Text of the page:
Have you ever had to cut a piece of furniture in two to get it into a new place? Yours truly has, having had to cut the longer part of a sectional sofa in two to get it into a high-rise apartment. That’s what [Charles]’ sawed off keyboard immediately reminded us of. It sounds just as crazy, but brilliant at the same time.
In [Charles]’ case he wanted a keypad whose keys were customizable, and that would make a single keypress do common things like cut, copy and paste, which are normally ctrl-X, ctrl-C and ctrl-V in Windows. To do that he literally sawed off the numeric keypad from a full-sized keyboard. He also sawed off the end to the left of the QWERTY keyboard, and glued it onto the open end of his keypad.
The circuit board was too wide to fit in his new keypad, but he couldn’t stretch out the connections from the keypad’s keys to the board. So he did what any self-respecting hacker would do, he cut the circuit board where there were a manageable number of traces, leaving one part that would fit inside the keypad and another part that he could connect the traces to using a few wires. Lastly, he’d started with a PS/2 keyboard but he wanted USB output and programmability. So he redirected the PS/2 wires to an Arduino compatible Pro Micro and wrote some conversion code which you can find on his GitHub.
What other transformations can we do to keyboards? [Shrodingers_Cat] combined his with some DVD case covers to come up with a pedal board for use with his feet. And given that the keys on the numeric keypad are redundant, [Kipkay] put it to use as a hiding place for valuables instead.
[Sam Horne] adapted an old school landline phone to deliver clues to birthday party guests. When guests find a numerical clue, they type it into the keypad to hear the next clue, which involves decoding some Morse code.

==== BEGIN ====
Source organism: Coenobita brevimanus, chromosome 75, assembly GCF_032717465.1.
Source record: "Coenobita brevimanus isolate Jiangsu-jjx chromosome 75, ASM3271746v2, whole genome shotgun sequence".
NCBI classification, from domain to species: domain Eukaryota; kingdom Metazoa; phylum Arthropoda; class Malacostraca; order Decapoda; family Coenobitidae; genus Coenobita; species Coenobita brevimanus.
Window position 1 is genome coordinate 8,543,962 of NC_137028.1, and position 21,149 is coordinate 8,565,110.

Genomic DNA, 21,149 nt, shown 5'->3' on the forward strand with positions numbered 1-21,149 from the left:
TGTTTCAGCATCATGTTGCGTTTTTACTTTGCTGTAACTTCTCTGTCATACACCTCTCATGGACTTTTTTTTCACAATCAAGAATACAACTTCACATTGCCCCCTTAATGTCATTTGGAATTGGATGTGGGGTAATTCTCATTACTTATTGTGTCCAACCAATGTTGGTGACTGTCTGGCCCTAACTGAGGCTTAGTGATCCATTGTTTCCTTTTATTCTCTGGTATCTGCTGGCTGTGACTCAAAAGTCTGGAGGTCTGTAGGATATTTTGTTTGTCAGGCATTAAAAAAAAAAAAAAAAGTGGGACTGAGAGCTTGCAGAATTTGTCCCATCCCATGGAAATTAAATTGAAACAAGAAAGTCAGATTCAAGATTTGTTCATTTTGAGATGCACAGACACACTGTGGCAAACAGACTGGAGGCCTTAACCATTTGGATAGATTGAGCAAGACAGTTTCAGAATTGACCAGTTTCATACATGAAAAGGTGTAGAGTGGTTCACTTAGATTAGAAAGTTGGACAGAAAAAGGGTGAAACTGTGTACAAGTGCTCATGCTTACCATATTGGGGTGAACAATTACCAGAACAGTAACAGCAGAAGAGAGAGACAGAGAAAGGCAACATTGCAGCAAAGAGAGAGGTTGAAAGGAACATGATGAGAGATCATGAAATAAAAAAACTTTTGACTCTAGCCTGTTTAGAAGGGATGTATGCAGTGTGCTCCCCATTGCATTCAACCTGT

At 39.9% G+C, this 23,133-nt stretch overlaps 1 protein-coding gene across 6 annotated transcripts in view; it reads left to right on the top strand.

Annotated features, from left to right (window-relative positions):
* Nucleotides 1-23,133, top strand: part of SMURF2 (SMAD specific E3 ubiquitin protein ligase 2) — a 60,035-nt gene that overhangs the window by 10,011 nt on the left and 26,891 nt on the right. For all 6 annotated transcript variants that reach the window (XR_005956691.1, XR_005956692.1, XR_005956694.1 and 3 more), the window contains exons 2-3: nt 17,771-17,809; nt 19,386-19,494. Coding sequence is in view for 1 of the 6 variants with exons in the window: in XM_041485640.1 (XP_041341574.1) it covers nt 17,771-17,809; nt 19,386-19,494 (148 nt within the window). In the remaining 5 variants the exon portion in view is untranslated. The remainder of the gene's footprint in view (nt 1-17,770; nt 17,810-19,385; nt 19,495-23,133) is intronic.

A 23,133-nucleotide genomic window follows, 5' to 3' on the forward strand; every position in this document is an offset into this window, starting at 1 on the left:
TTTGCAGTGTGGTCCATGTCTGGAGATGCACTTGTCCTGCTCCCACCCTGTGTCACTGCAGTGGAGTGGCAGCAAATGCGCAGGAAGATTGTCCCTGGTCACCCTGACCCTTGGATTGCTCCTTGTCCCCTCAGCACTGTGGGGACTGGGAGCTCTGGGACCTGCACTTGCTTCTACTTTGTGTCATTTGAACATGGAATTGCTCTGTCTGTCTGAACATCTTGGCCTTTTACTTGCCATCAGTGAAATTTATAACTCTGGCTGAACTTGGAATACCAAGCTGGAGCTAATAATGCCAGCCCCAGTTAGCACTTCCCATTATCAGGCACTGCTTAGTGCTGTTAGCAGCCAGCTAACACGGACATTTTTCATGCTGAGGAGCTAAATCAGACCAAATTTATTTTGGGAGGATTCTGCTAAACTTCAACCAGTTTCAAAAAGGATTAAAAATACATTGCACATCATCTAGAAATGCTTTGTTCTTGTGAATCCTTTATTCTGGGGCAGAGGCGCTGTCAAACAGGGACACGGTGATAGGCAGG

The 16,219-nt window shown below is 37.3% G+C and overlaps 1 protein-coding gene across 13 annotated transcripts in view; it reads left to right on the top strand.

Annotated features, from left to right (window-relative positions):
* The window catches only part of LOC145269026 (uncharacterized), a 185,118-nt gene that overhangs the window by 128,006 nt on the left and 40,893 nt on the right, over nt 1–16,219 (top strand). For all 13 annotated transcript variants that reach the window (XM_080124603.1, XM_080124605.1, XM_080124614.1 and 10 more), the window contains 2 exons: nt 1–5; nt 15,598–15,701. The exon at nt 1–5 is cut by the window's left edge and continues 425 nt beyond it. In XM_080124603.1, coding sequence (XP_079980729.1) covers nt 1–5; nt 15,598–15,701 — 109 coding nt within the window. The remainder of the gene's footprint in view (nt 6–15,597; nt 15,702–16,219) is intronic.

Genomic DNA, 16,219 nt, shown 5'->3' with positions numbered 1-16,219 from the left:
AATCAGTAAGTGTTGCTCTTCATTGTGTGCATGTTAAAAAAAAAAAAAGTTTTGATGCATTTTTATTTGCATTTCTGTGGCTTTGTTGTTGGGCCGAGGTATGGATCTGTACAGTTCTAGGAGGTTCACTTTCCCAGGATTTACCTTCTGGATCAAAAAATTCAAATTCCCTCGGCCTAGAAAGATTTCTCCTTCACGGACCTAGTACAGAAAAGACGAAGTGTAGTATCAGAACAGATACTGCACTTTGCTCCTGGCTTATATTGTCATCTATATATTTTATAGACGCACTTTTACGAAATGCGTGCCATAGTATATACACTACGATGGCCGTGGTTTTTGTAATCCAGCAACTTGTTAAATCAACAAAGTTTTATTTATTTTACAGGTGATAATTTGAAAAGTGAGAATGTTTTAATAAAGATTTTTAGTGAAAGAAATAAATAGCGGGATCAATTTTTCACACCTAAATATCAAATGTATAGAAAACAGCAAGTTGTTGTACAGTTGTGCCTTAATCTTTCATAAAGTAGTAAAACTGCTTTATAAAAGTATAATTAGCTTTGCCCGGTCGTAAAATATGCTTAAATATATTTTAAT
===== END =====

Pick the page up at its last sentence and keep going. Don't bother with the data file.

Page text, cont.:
The phone consists of an Arduino Pro Mini, a MP3/WAV trigger, and the phone itself, of which the earpiece and keypad have been reused. [Sam] had to map out the keypad and solder leads connecting the various contact points of the phone’s PCB to the Arduino’s digital pins. He used a digitally-generated voice to generate the audio files, and employed the Keypad and Password Arduino libraries to deliver the audio clues.
This seems like a great project to do for a party of any age of attendee, though the keying speed is quick. Hopefully [Sam]’s guests have a high Morse WPM or are quick with the pen! For more keypad projects check out this custom shortcut keyboard and printing a flexible keyboard.
Continue reading “Cluephone for Partiers”
There was a time when building something yourself probably meant it didn’t look very much like a commercial product. That’s not always a bad thing. We’ve seen many custom builds that are nearly works of art. We’ve also seen plenty of builds that are–ahem–let’s say were “hacker chic”.
[AlexanderBrevig] decided to take on a project using a PSoC development board he picked up. In particular, he wanted to build a custom game keypad. He prototyped a number of switches with the board and got the firmware working so that the device looks like a USB HID keyboard.
Continue reading “Custom Gaming Keypad Developed with PSoC and Fusion 360”
16-button keypads have a clever method of encoding their data into 8 pins. Pins are mapped to four rows and four columns on the keypad. A user reads the keypad by bringing each row up to logic: HIGH, and reading the corresponding column values, (HIGH or LOW). Keypad scanning can be farmed out to a microcontroller with a simple finite-state machine and some button debouncing techniques. [Mario], [Glen], and [Paul] on the Netduino forums took an entirely different route: they’ve designed and implemented a Keypad Scanner using any microcontrollers SPI peripheral and a 74HC595 Shift register.
The trio’s solution is an elegant adventure into circuit design. With two diodes and a voltage divider, they devise a simple circuit that pulls the SPI MISO line LOW if a button in the corresponding circuit’s row is pushed closed. Copied four-fold, this circuit joins the rows and columns of the 74HC595 to the keypad matrix. To scan across the four columns, the microcontroller performs an SPI transfer of the key value: 0x01. To decode which button is pushed, the value received back from the SPI bus encodes which button was pushed out of the 16 possible buttons. Note: some cases for ambiguity as to “which button was pressed” do exist if multiple buttons are pushed at the same time, but for the general case where we’re punching in values one-by-one, this circuit works perfectly.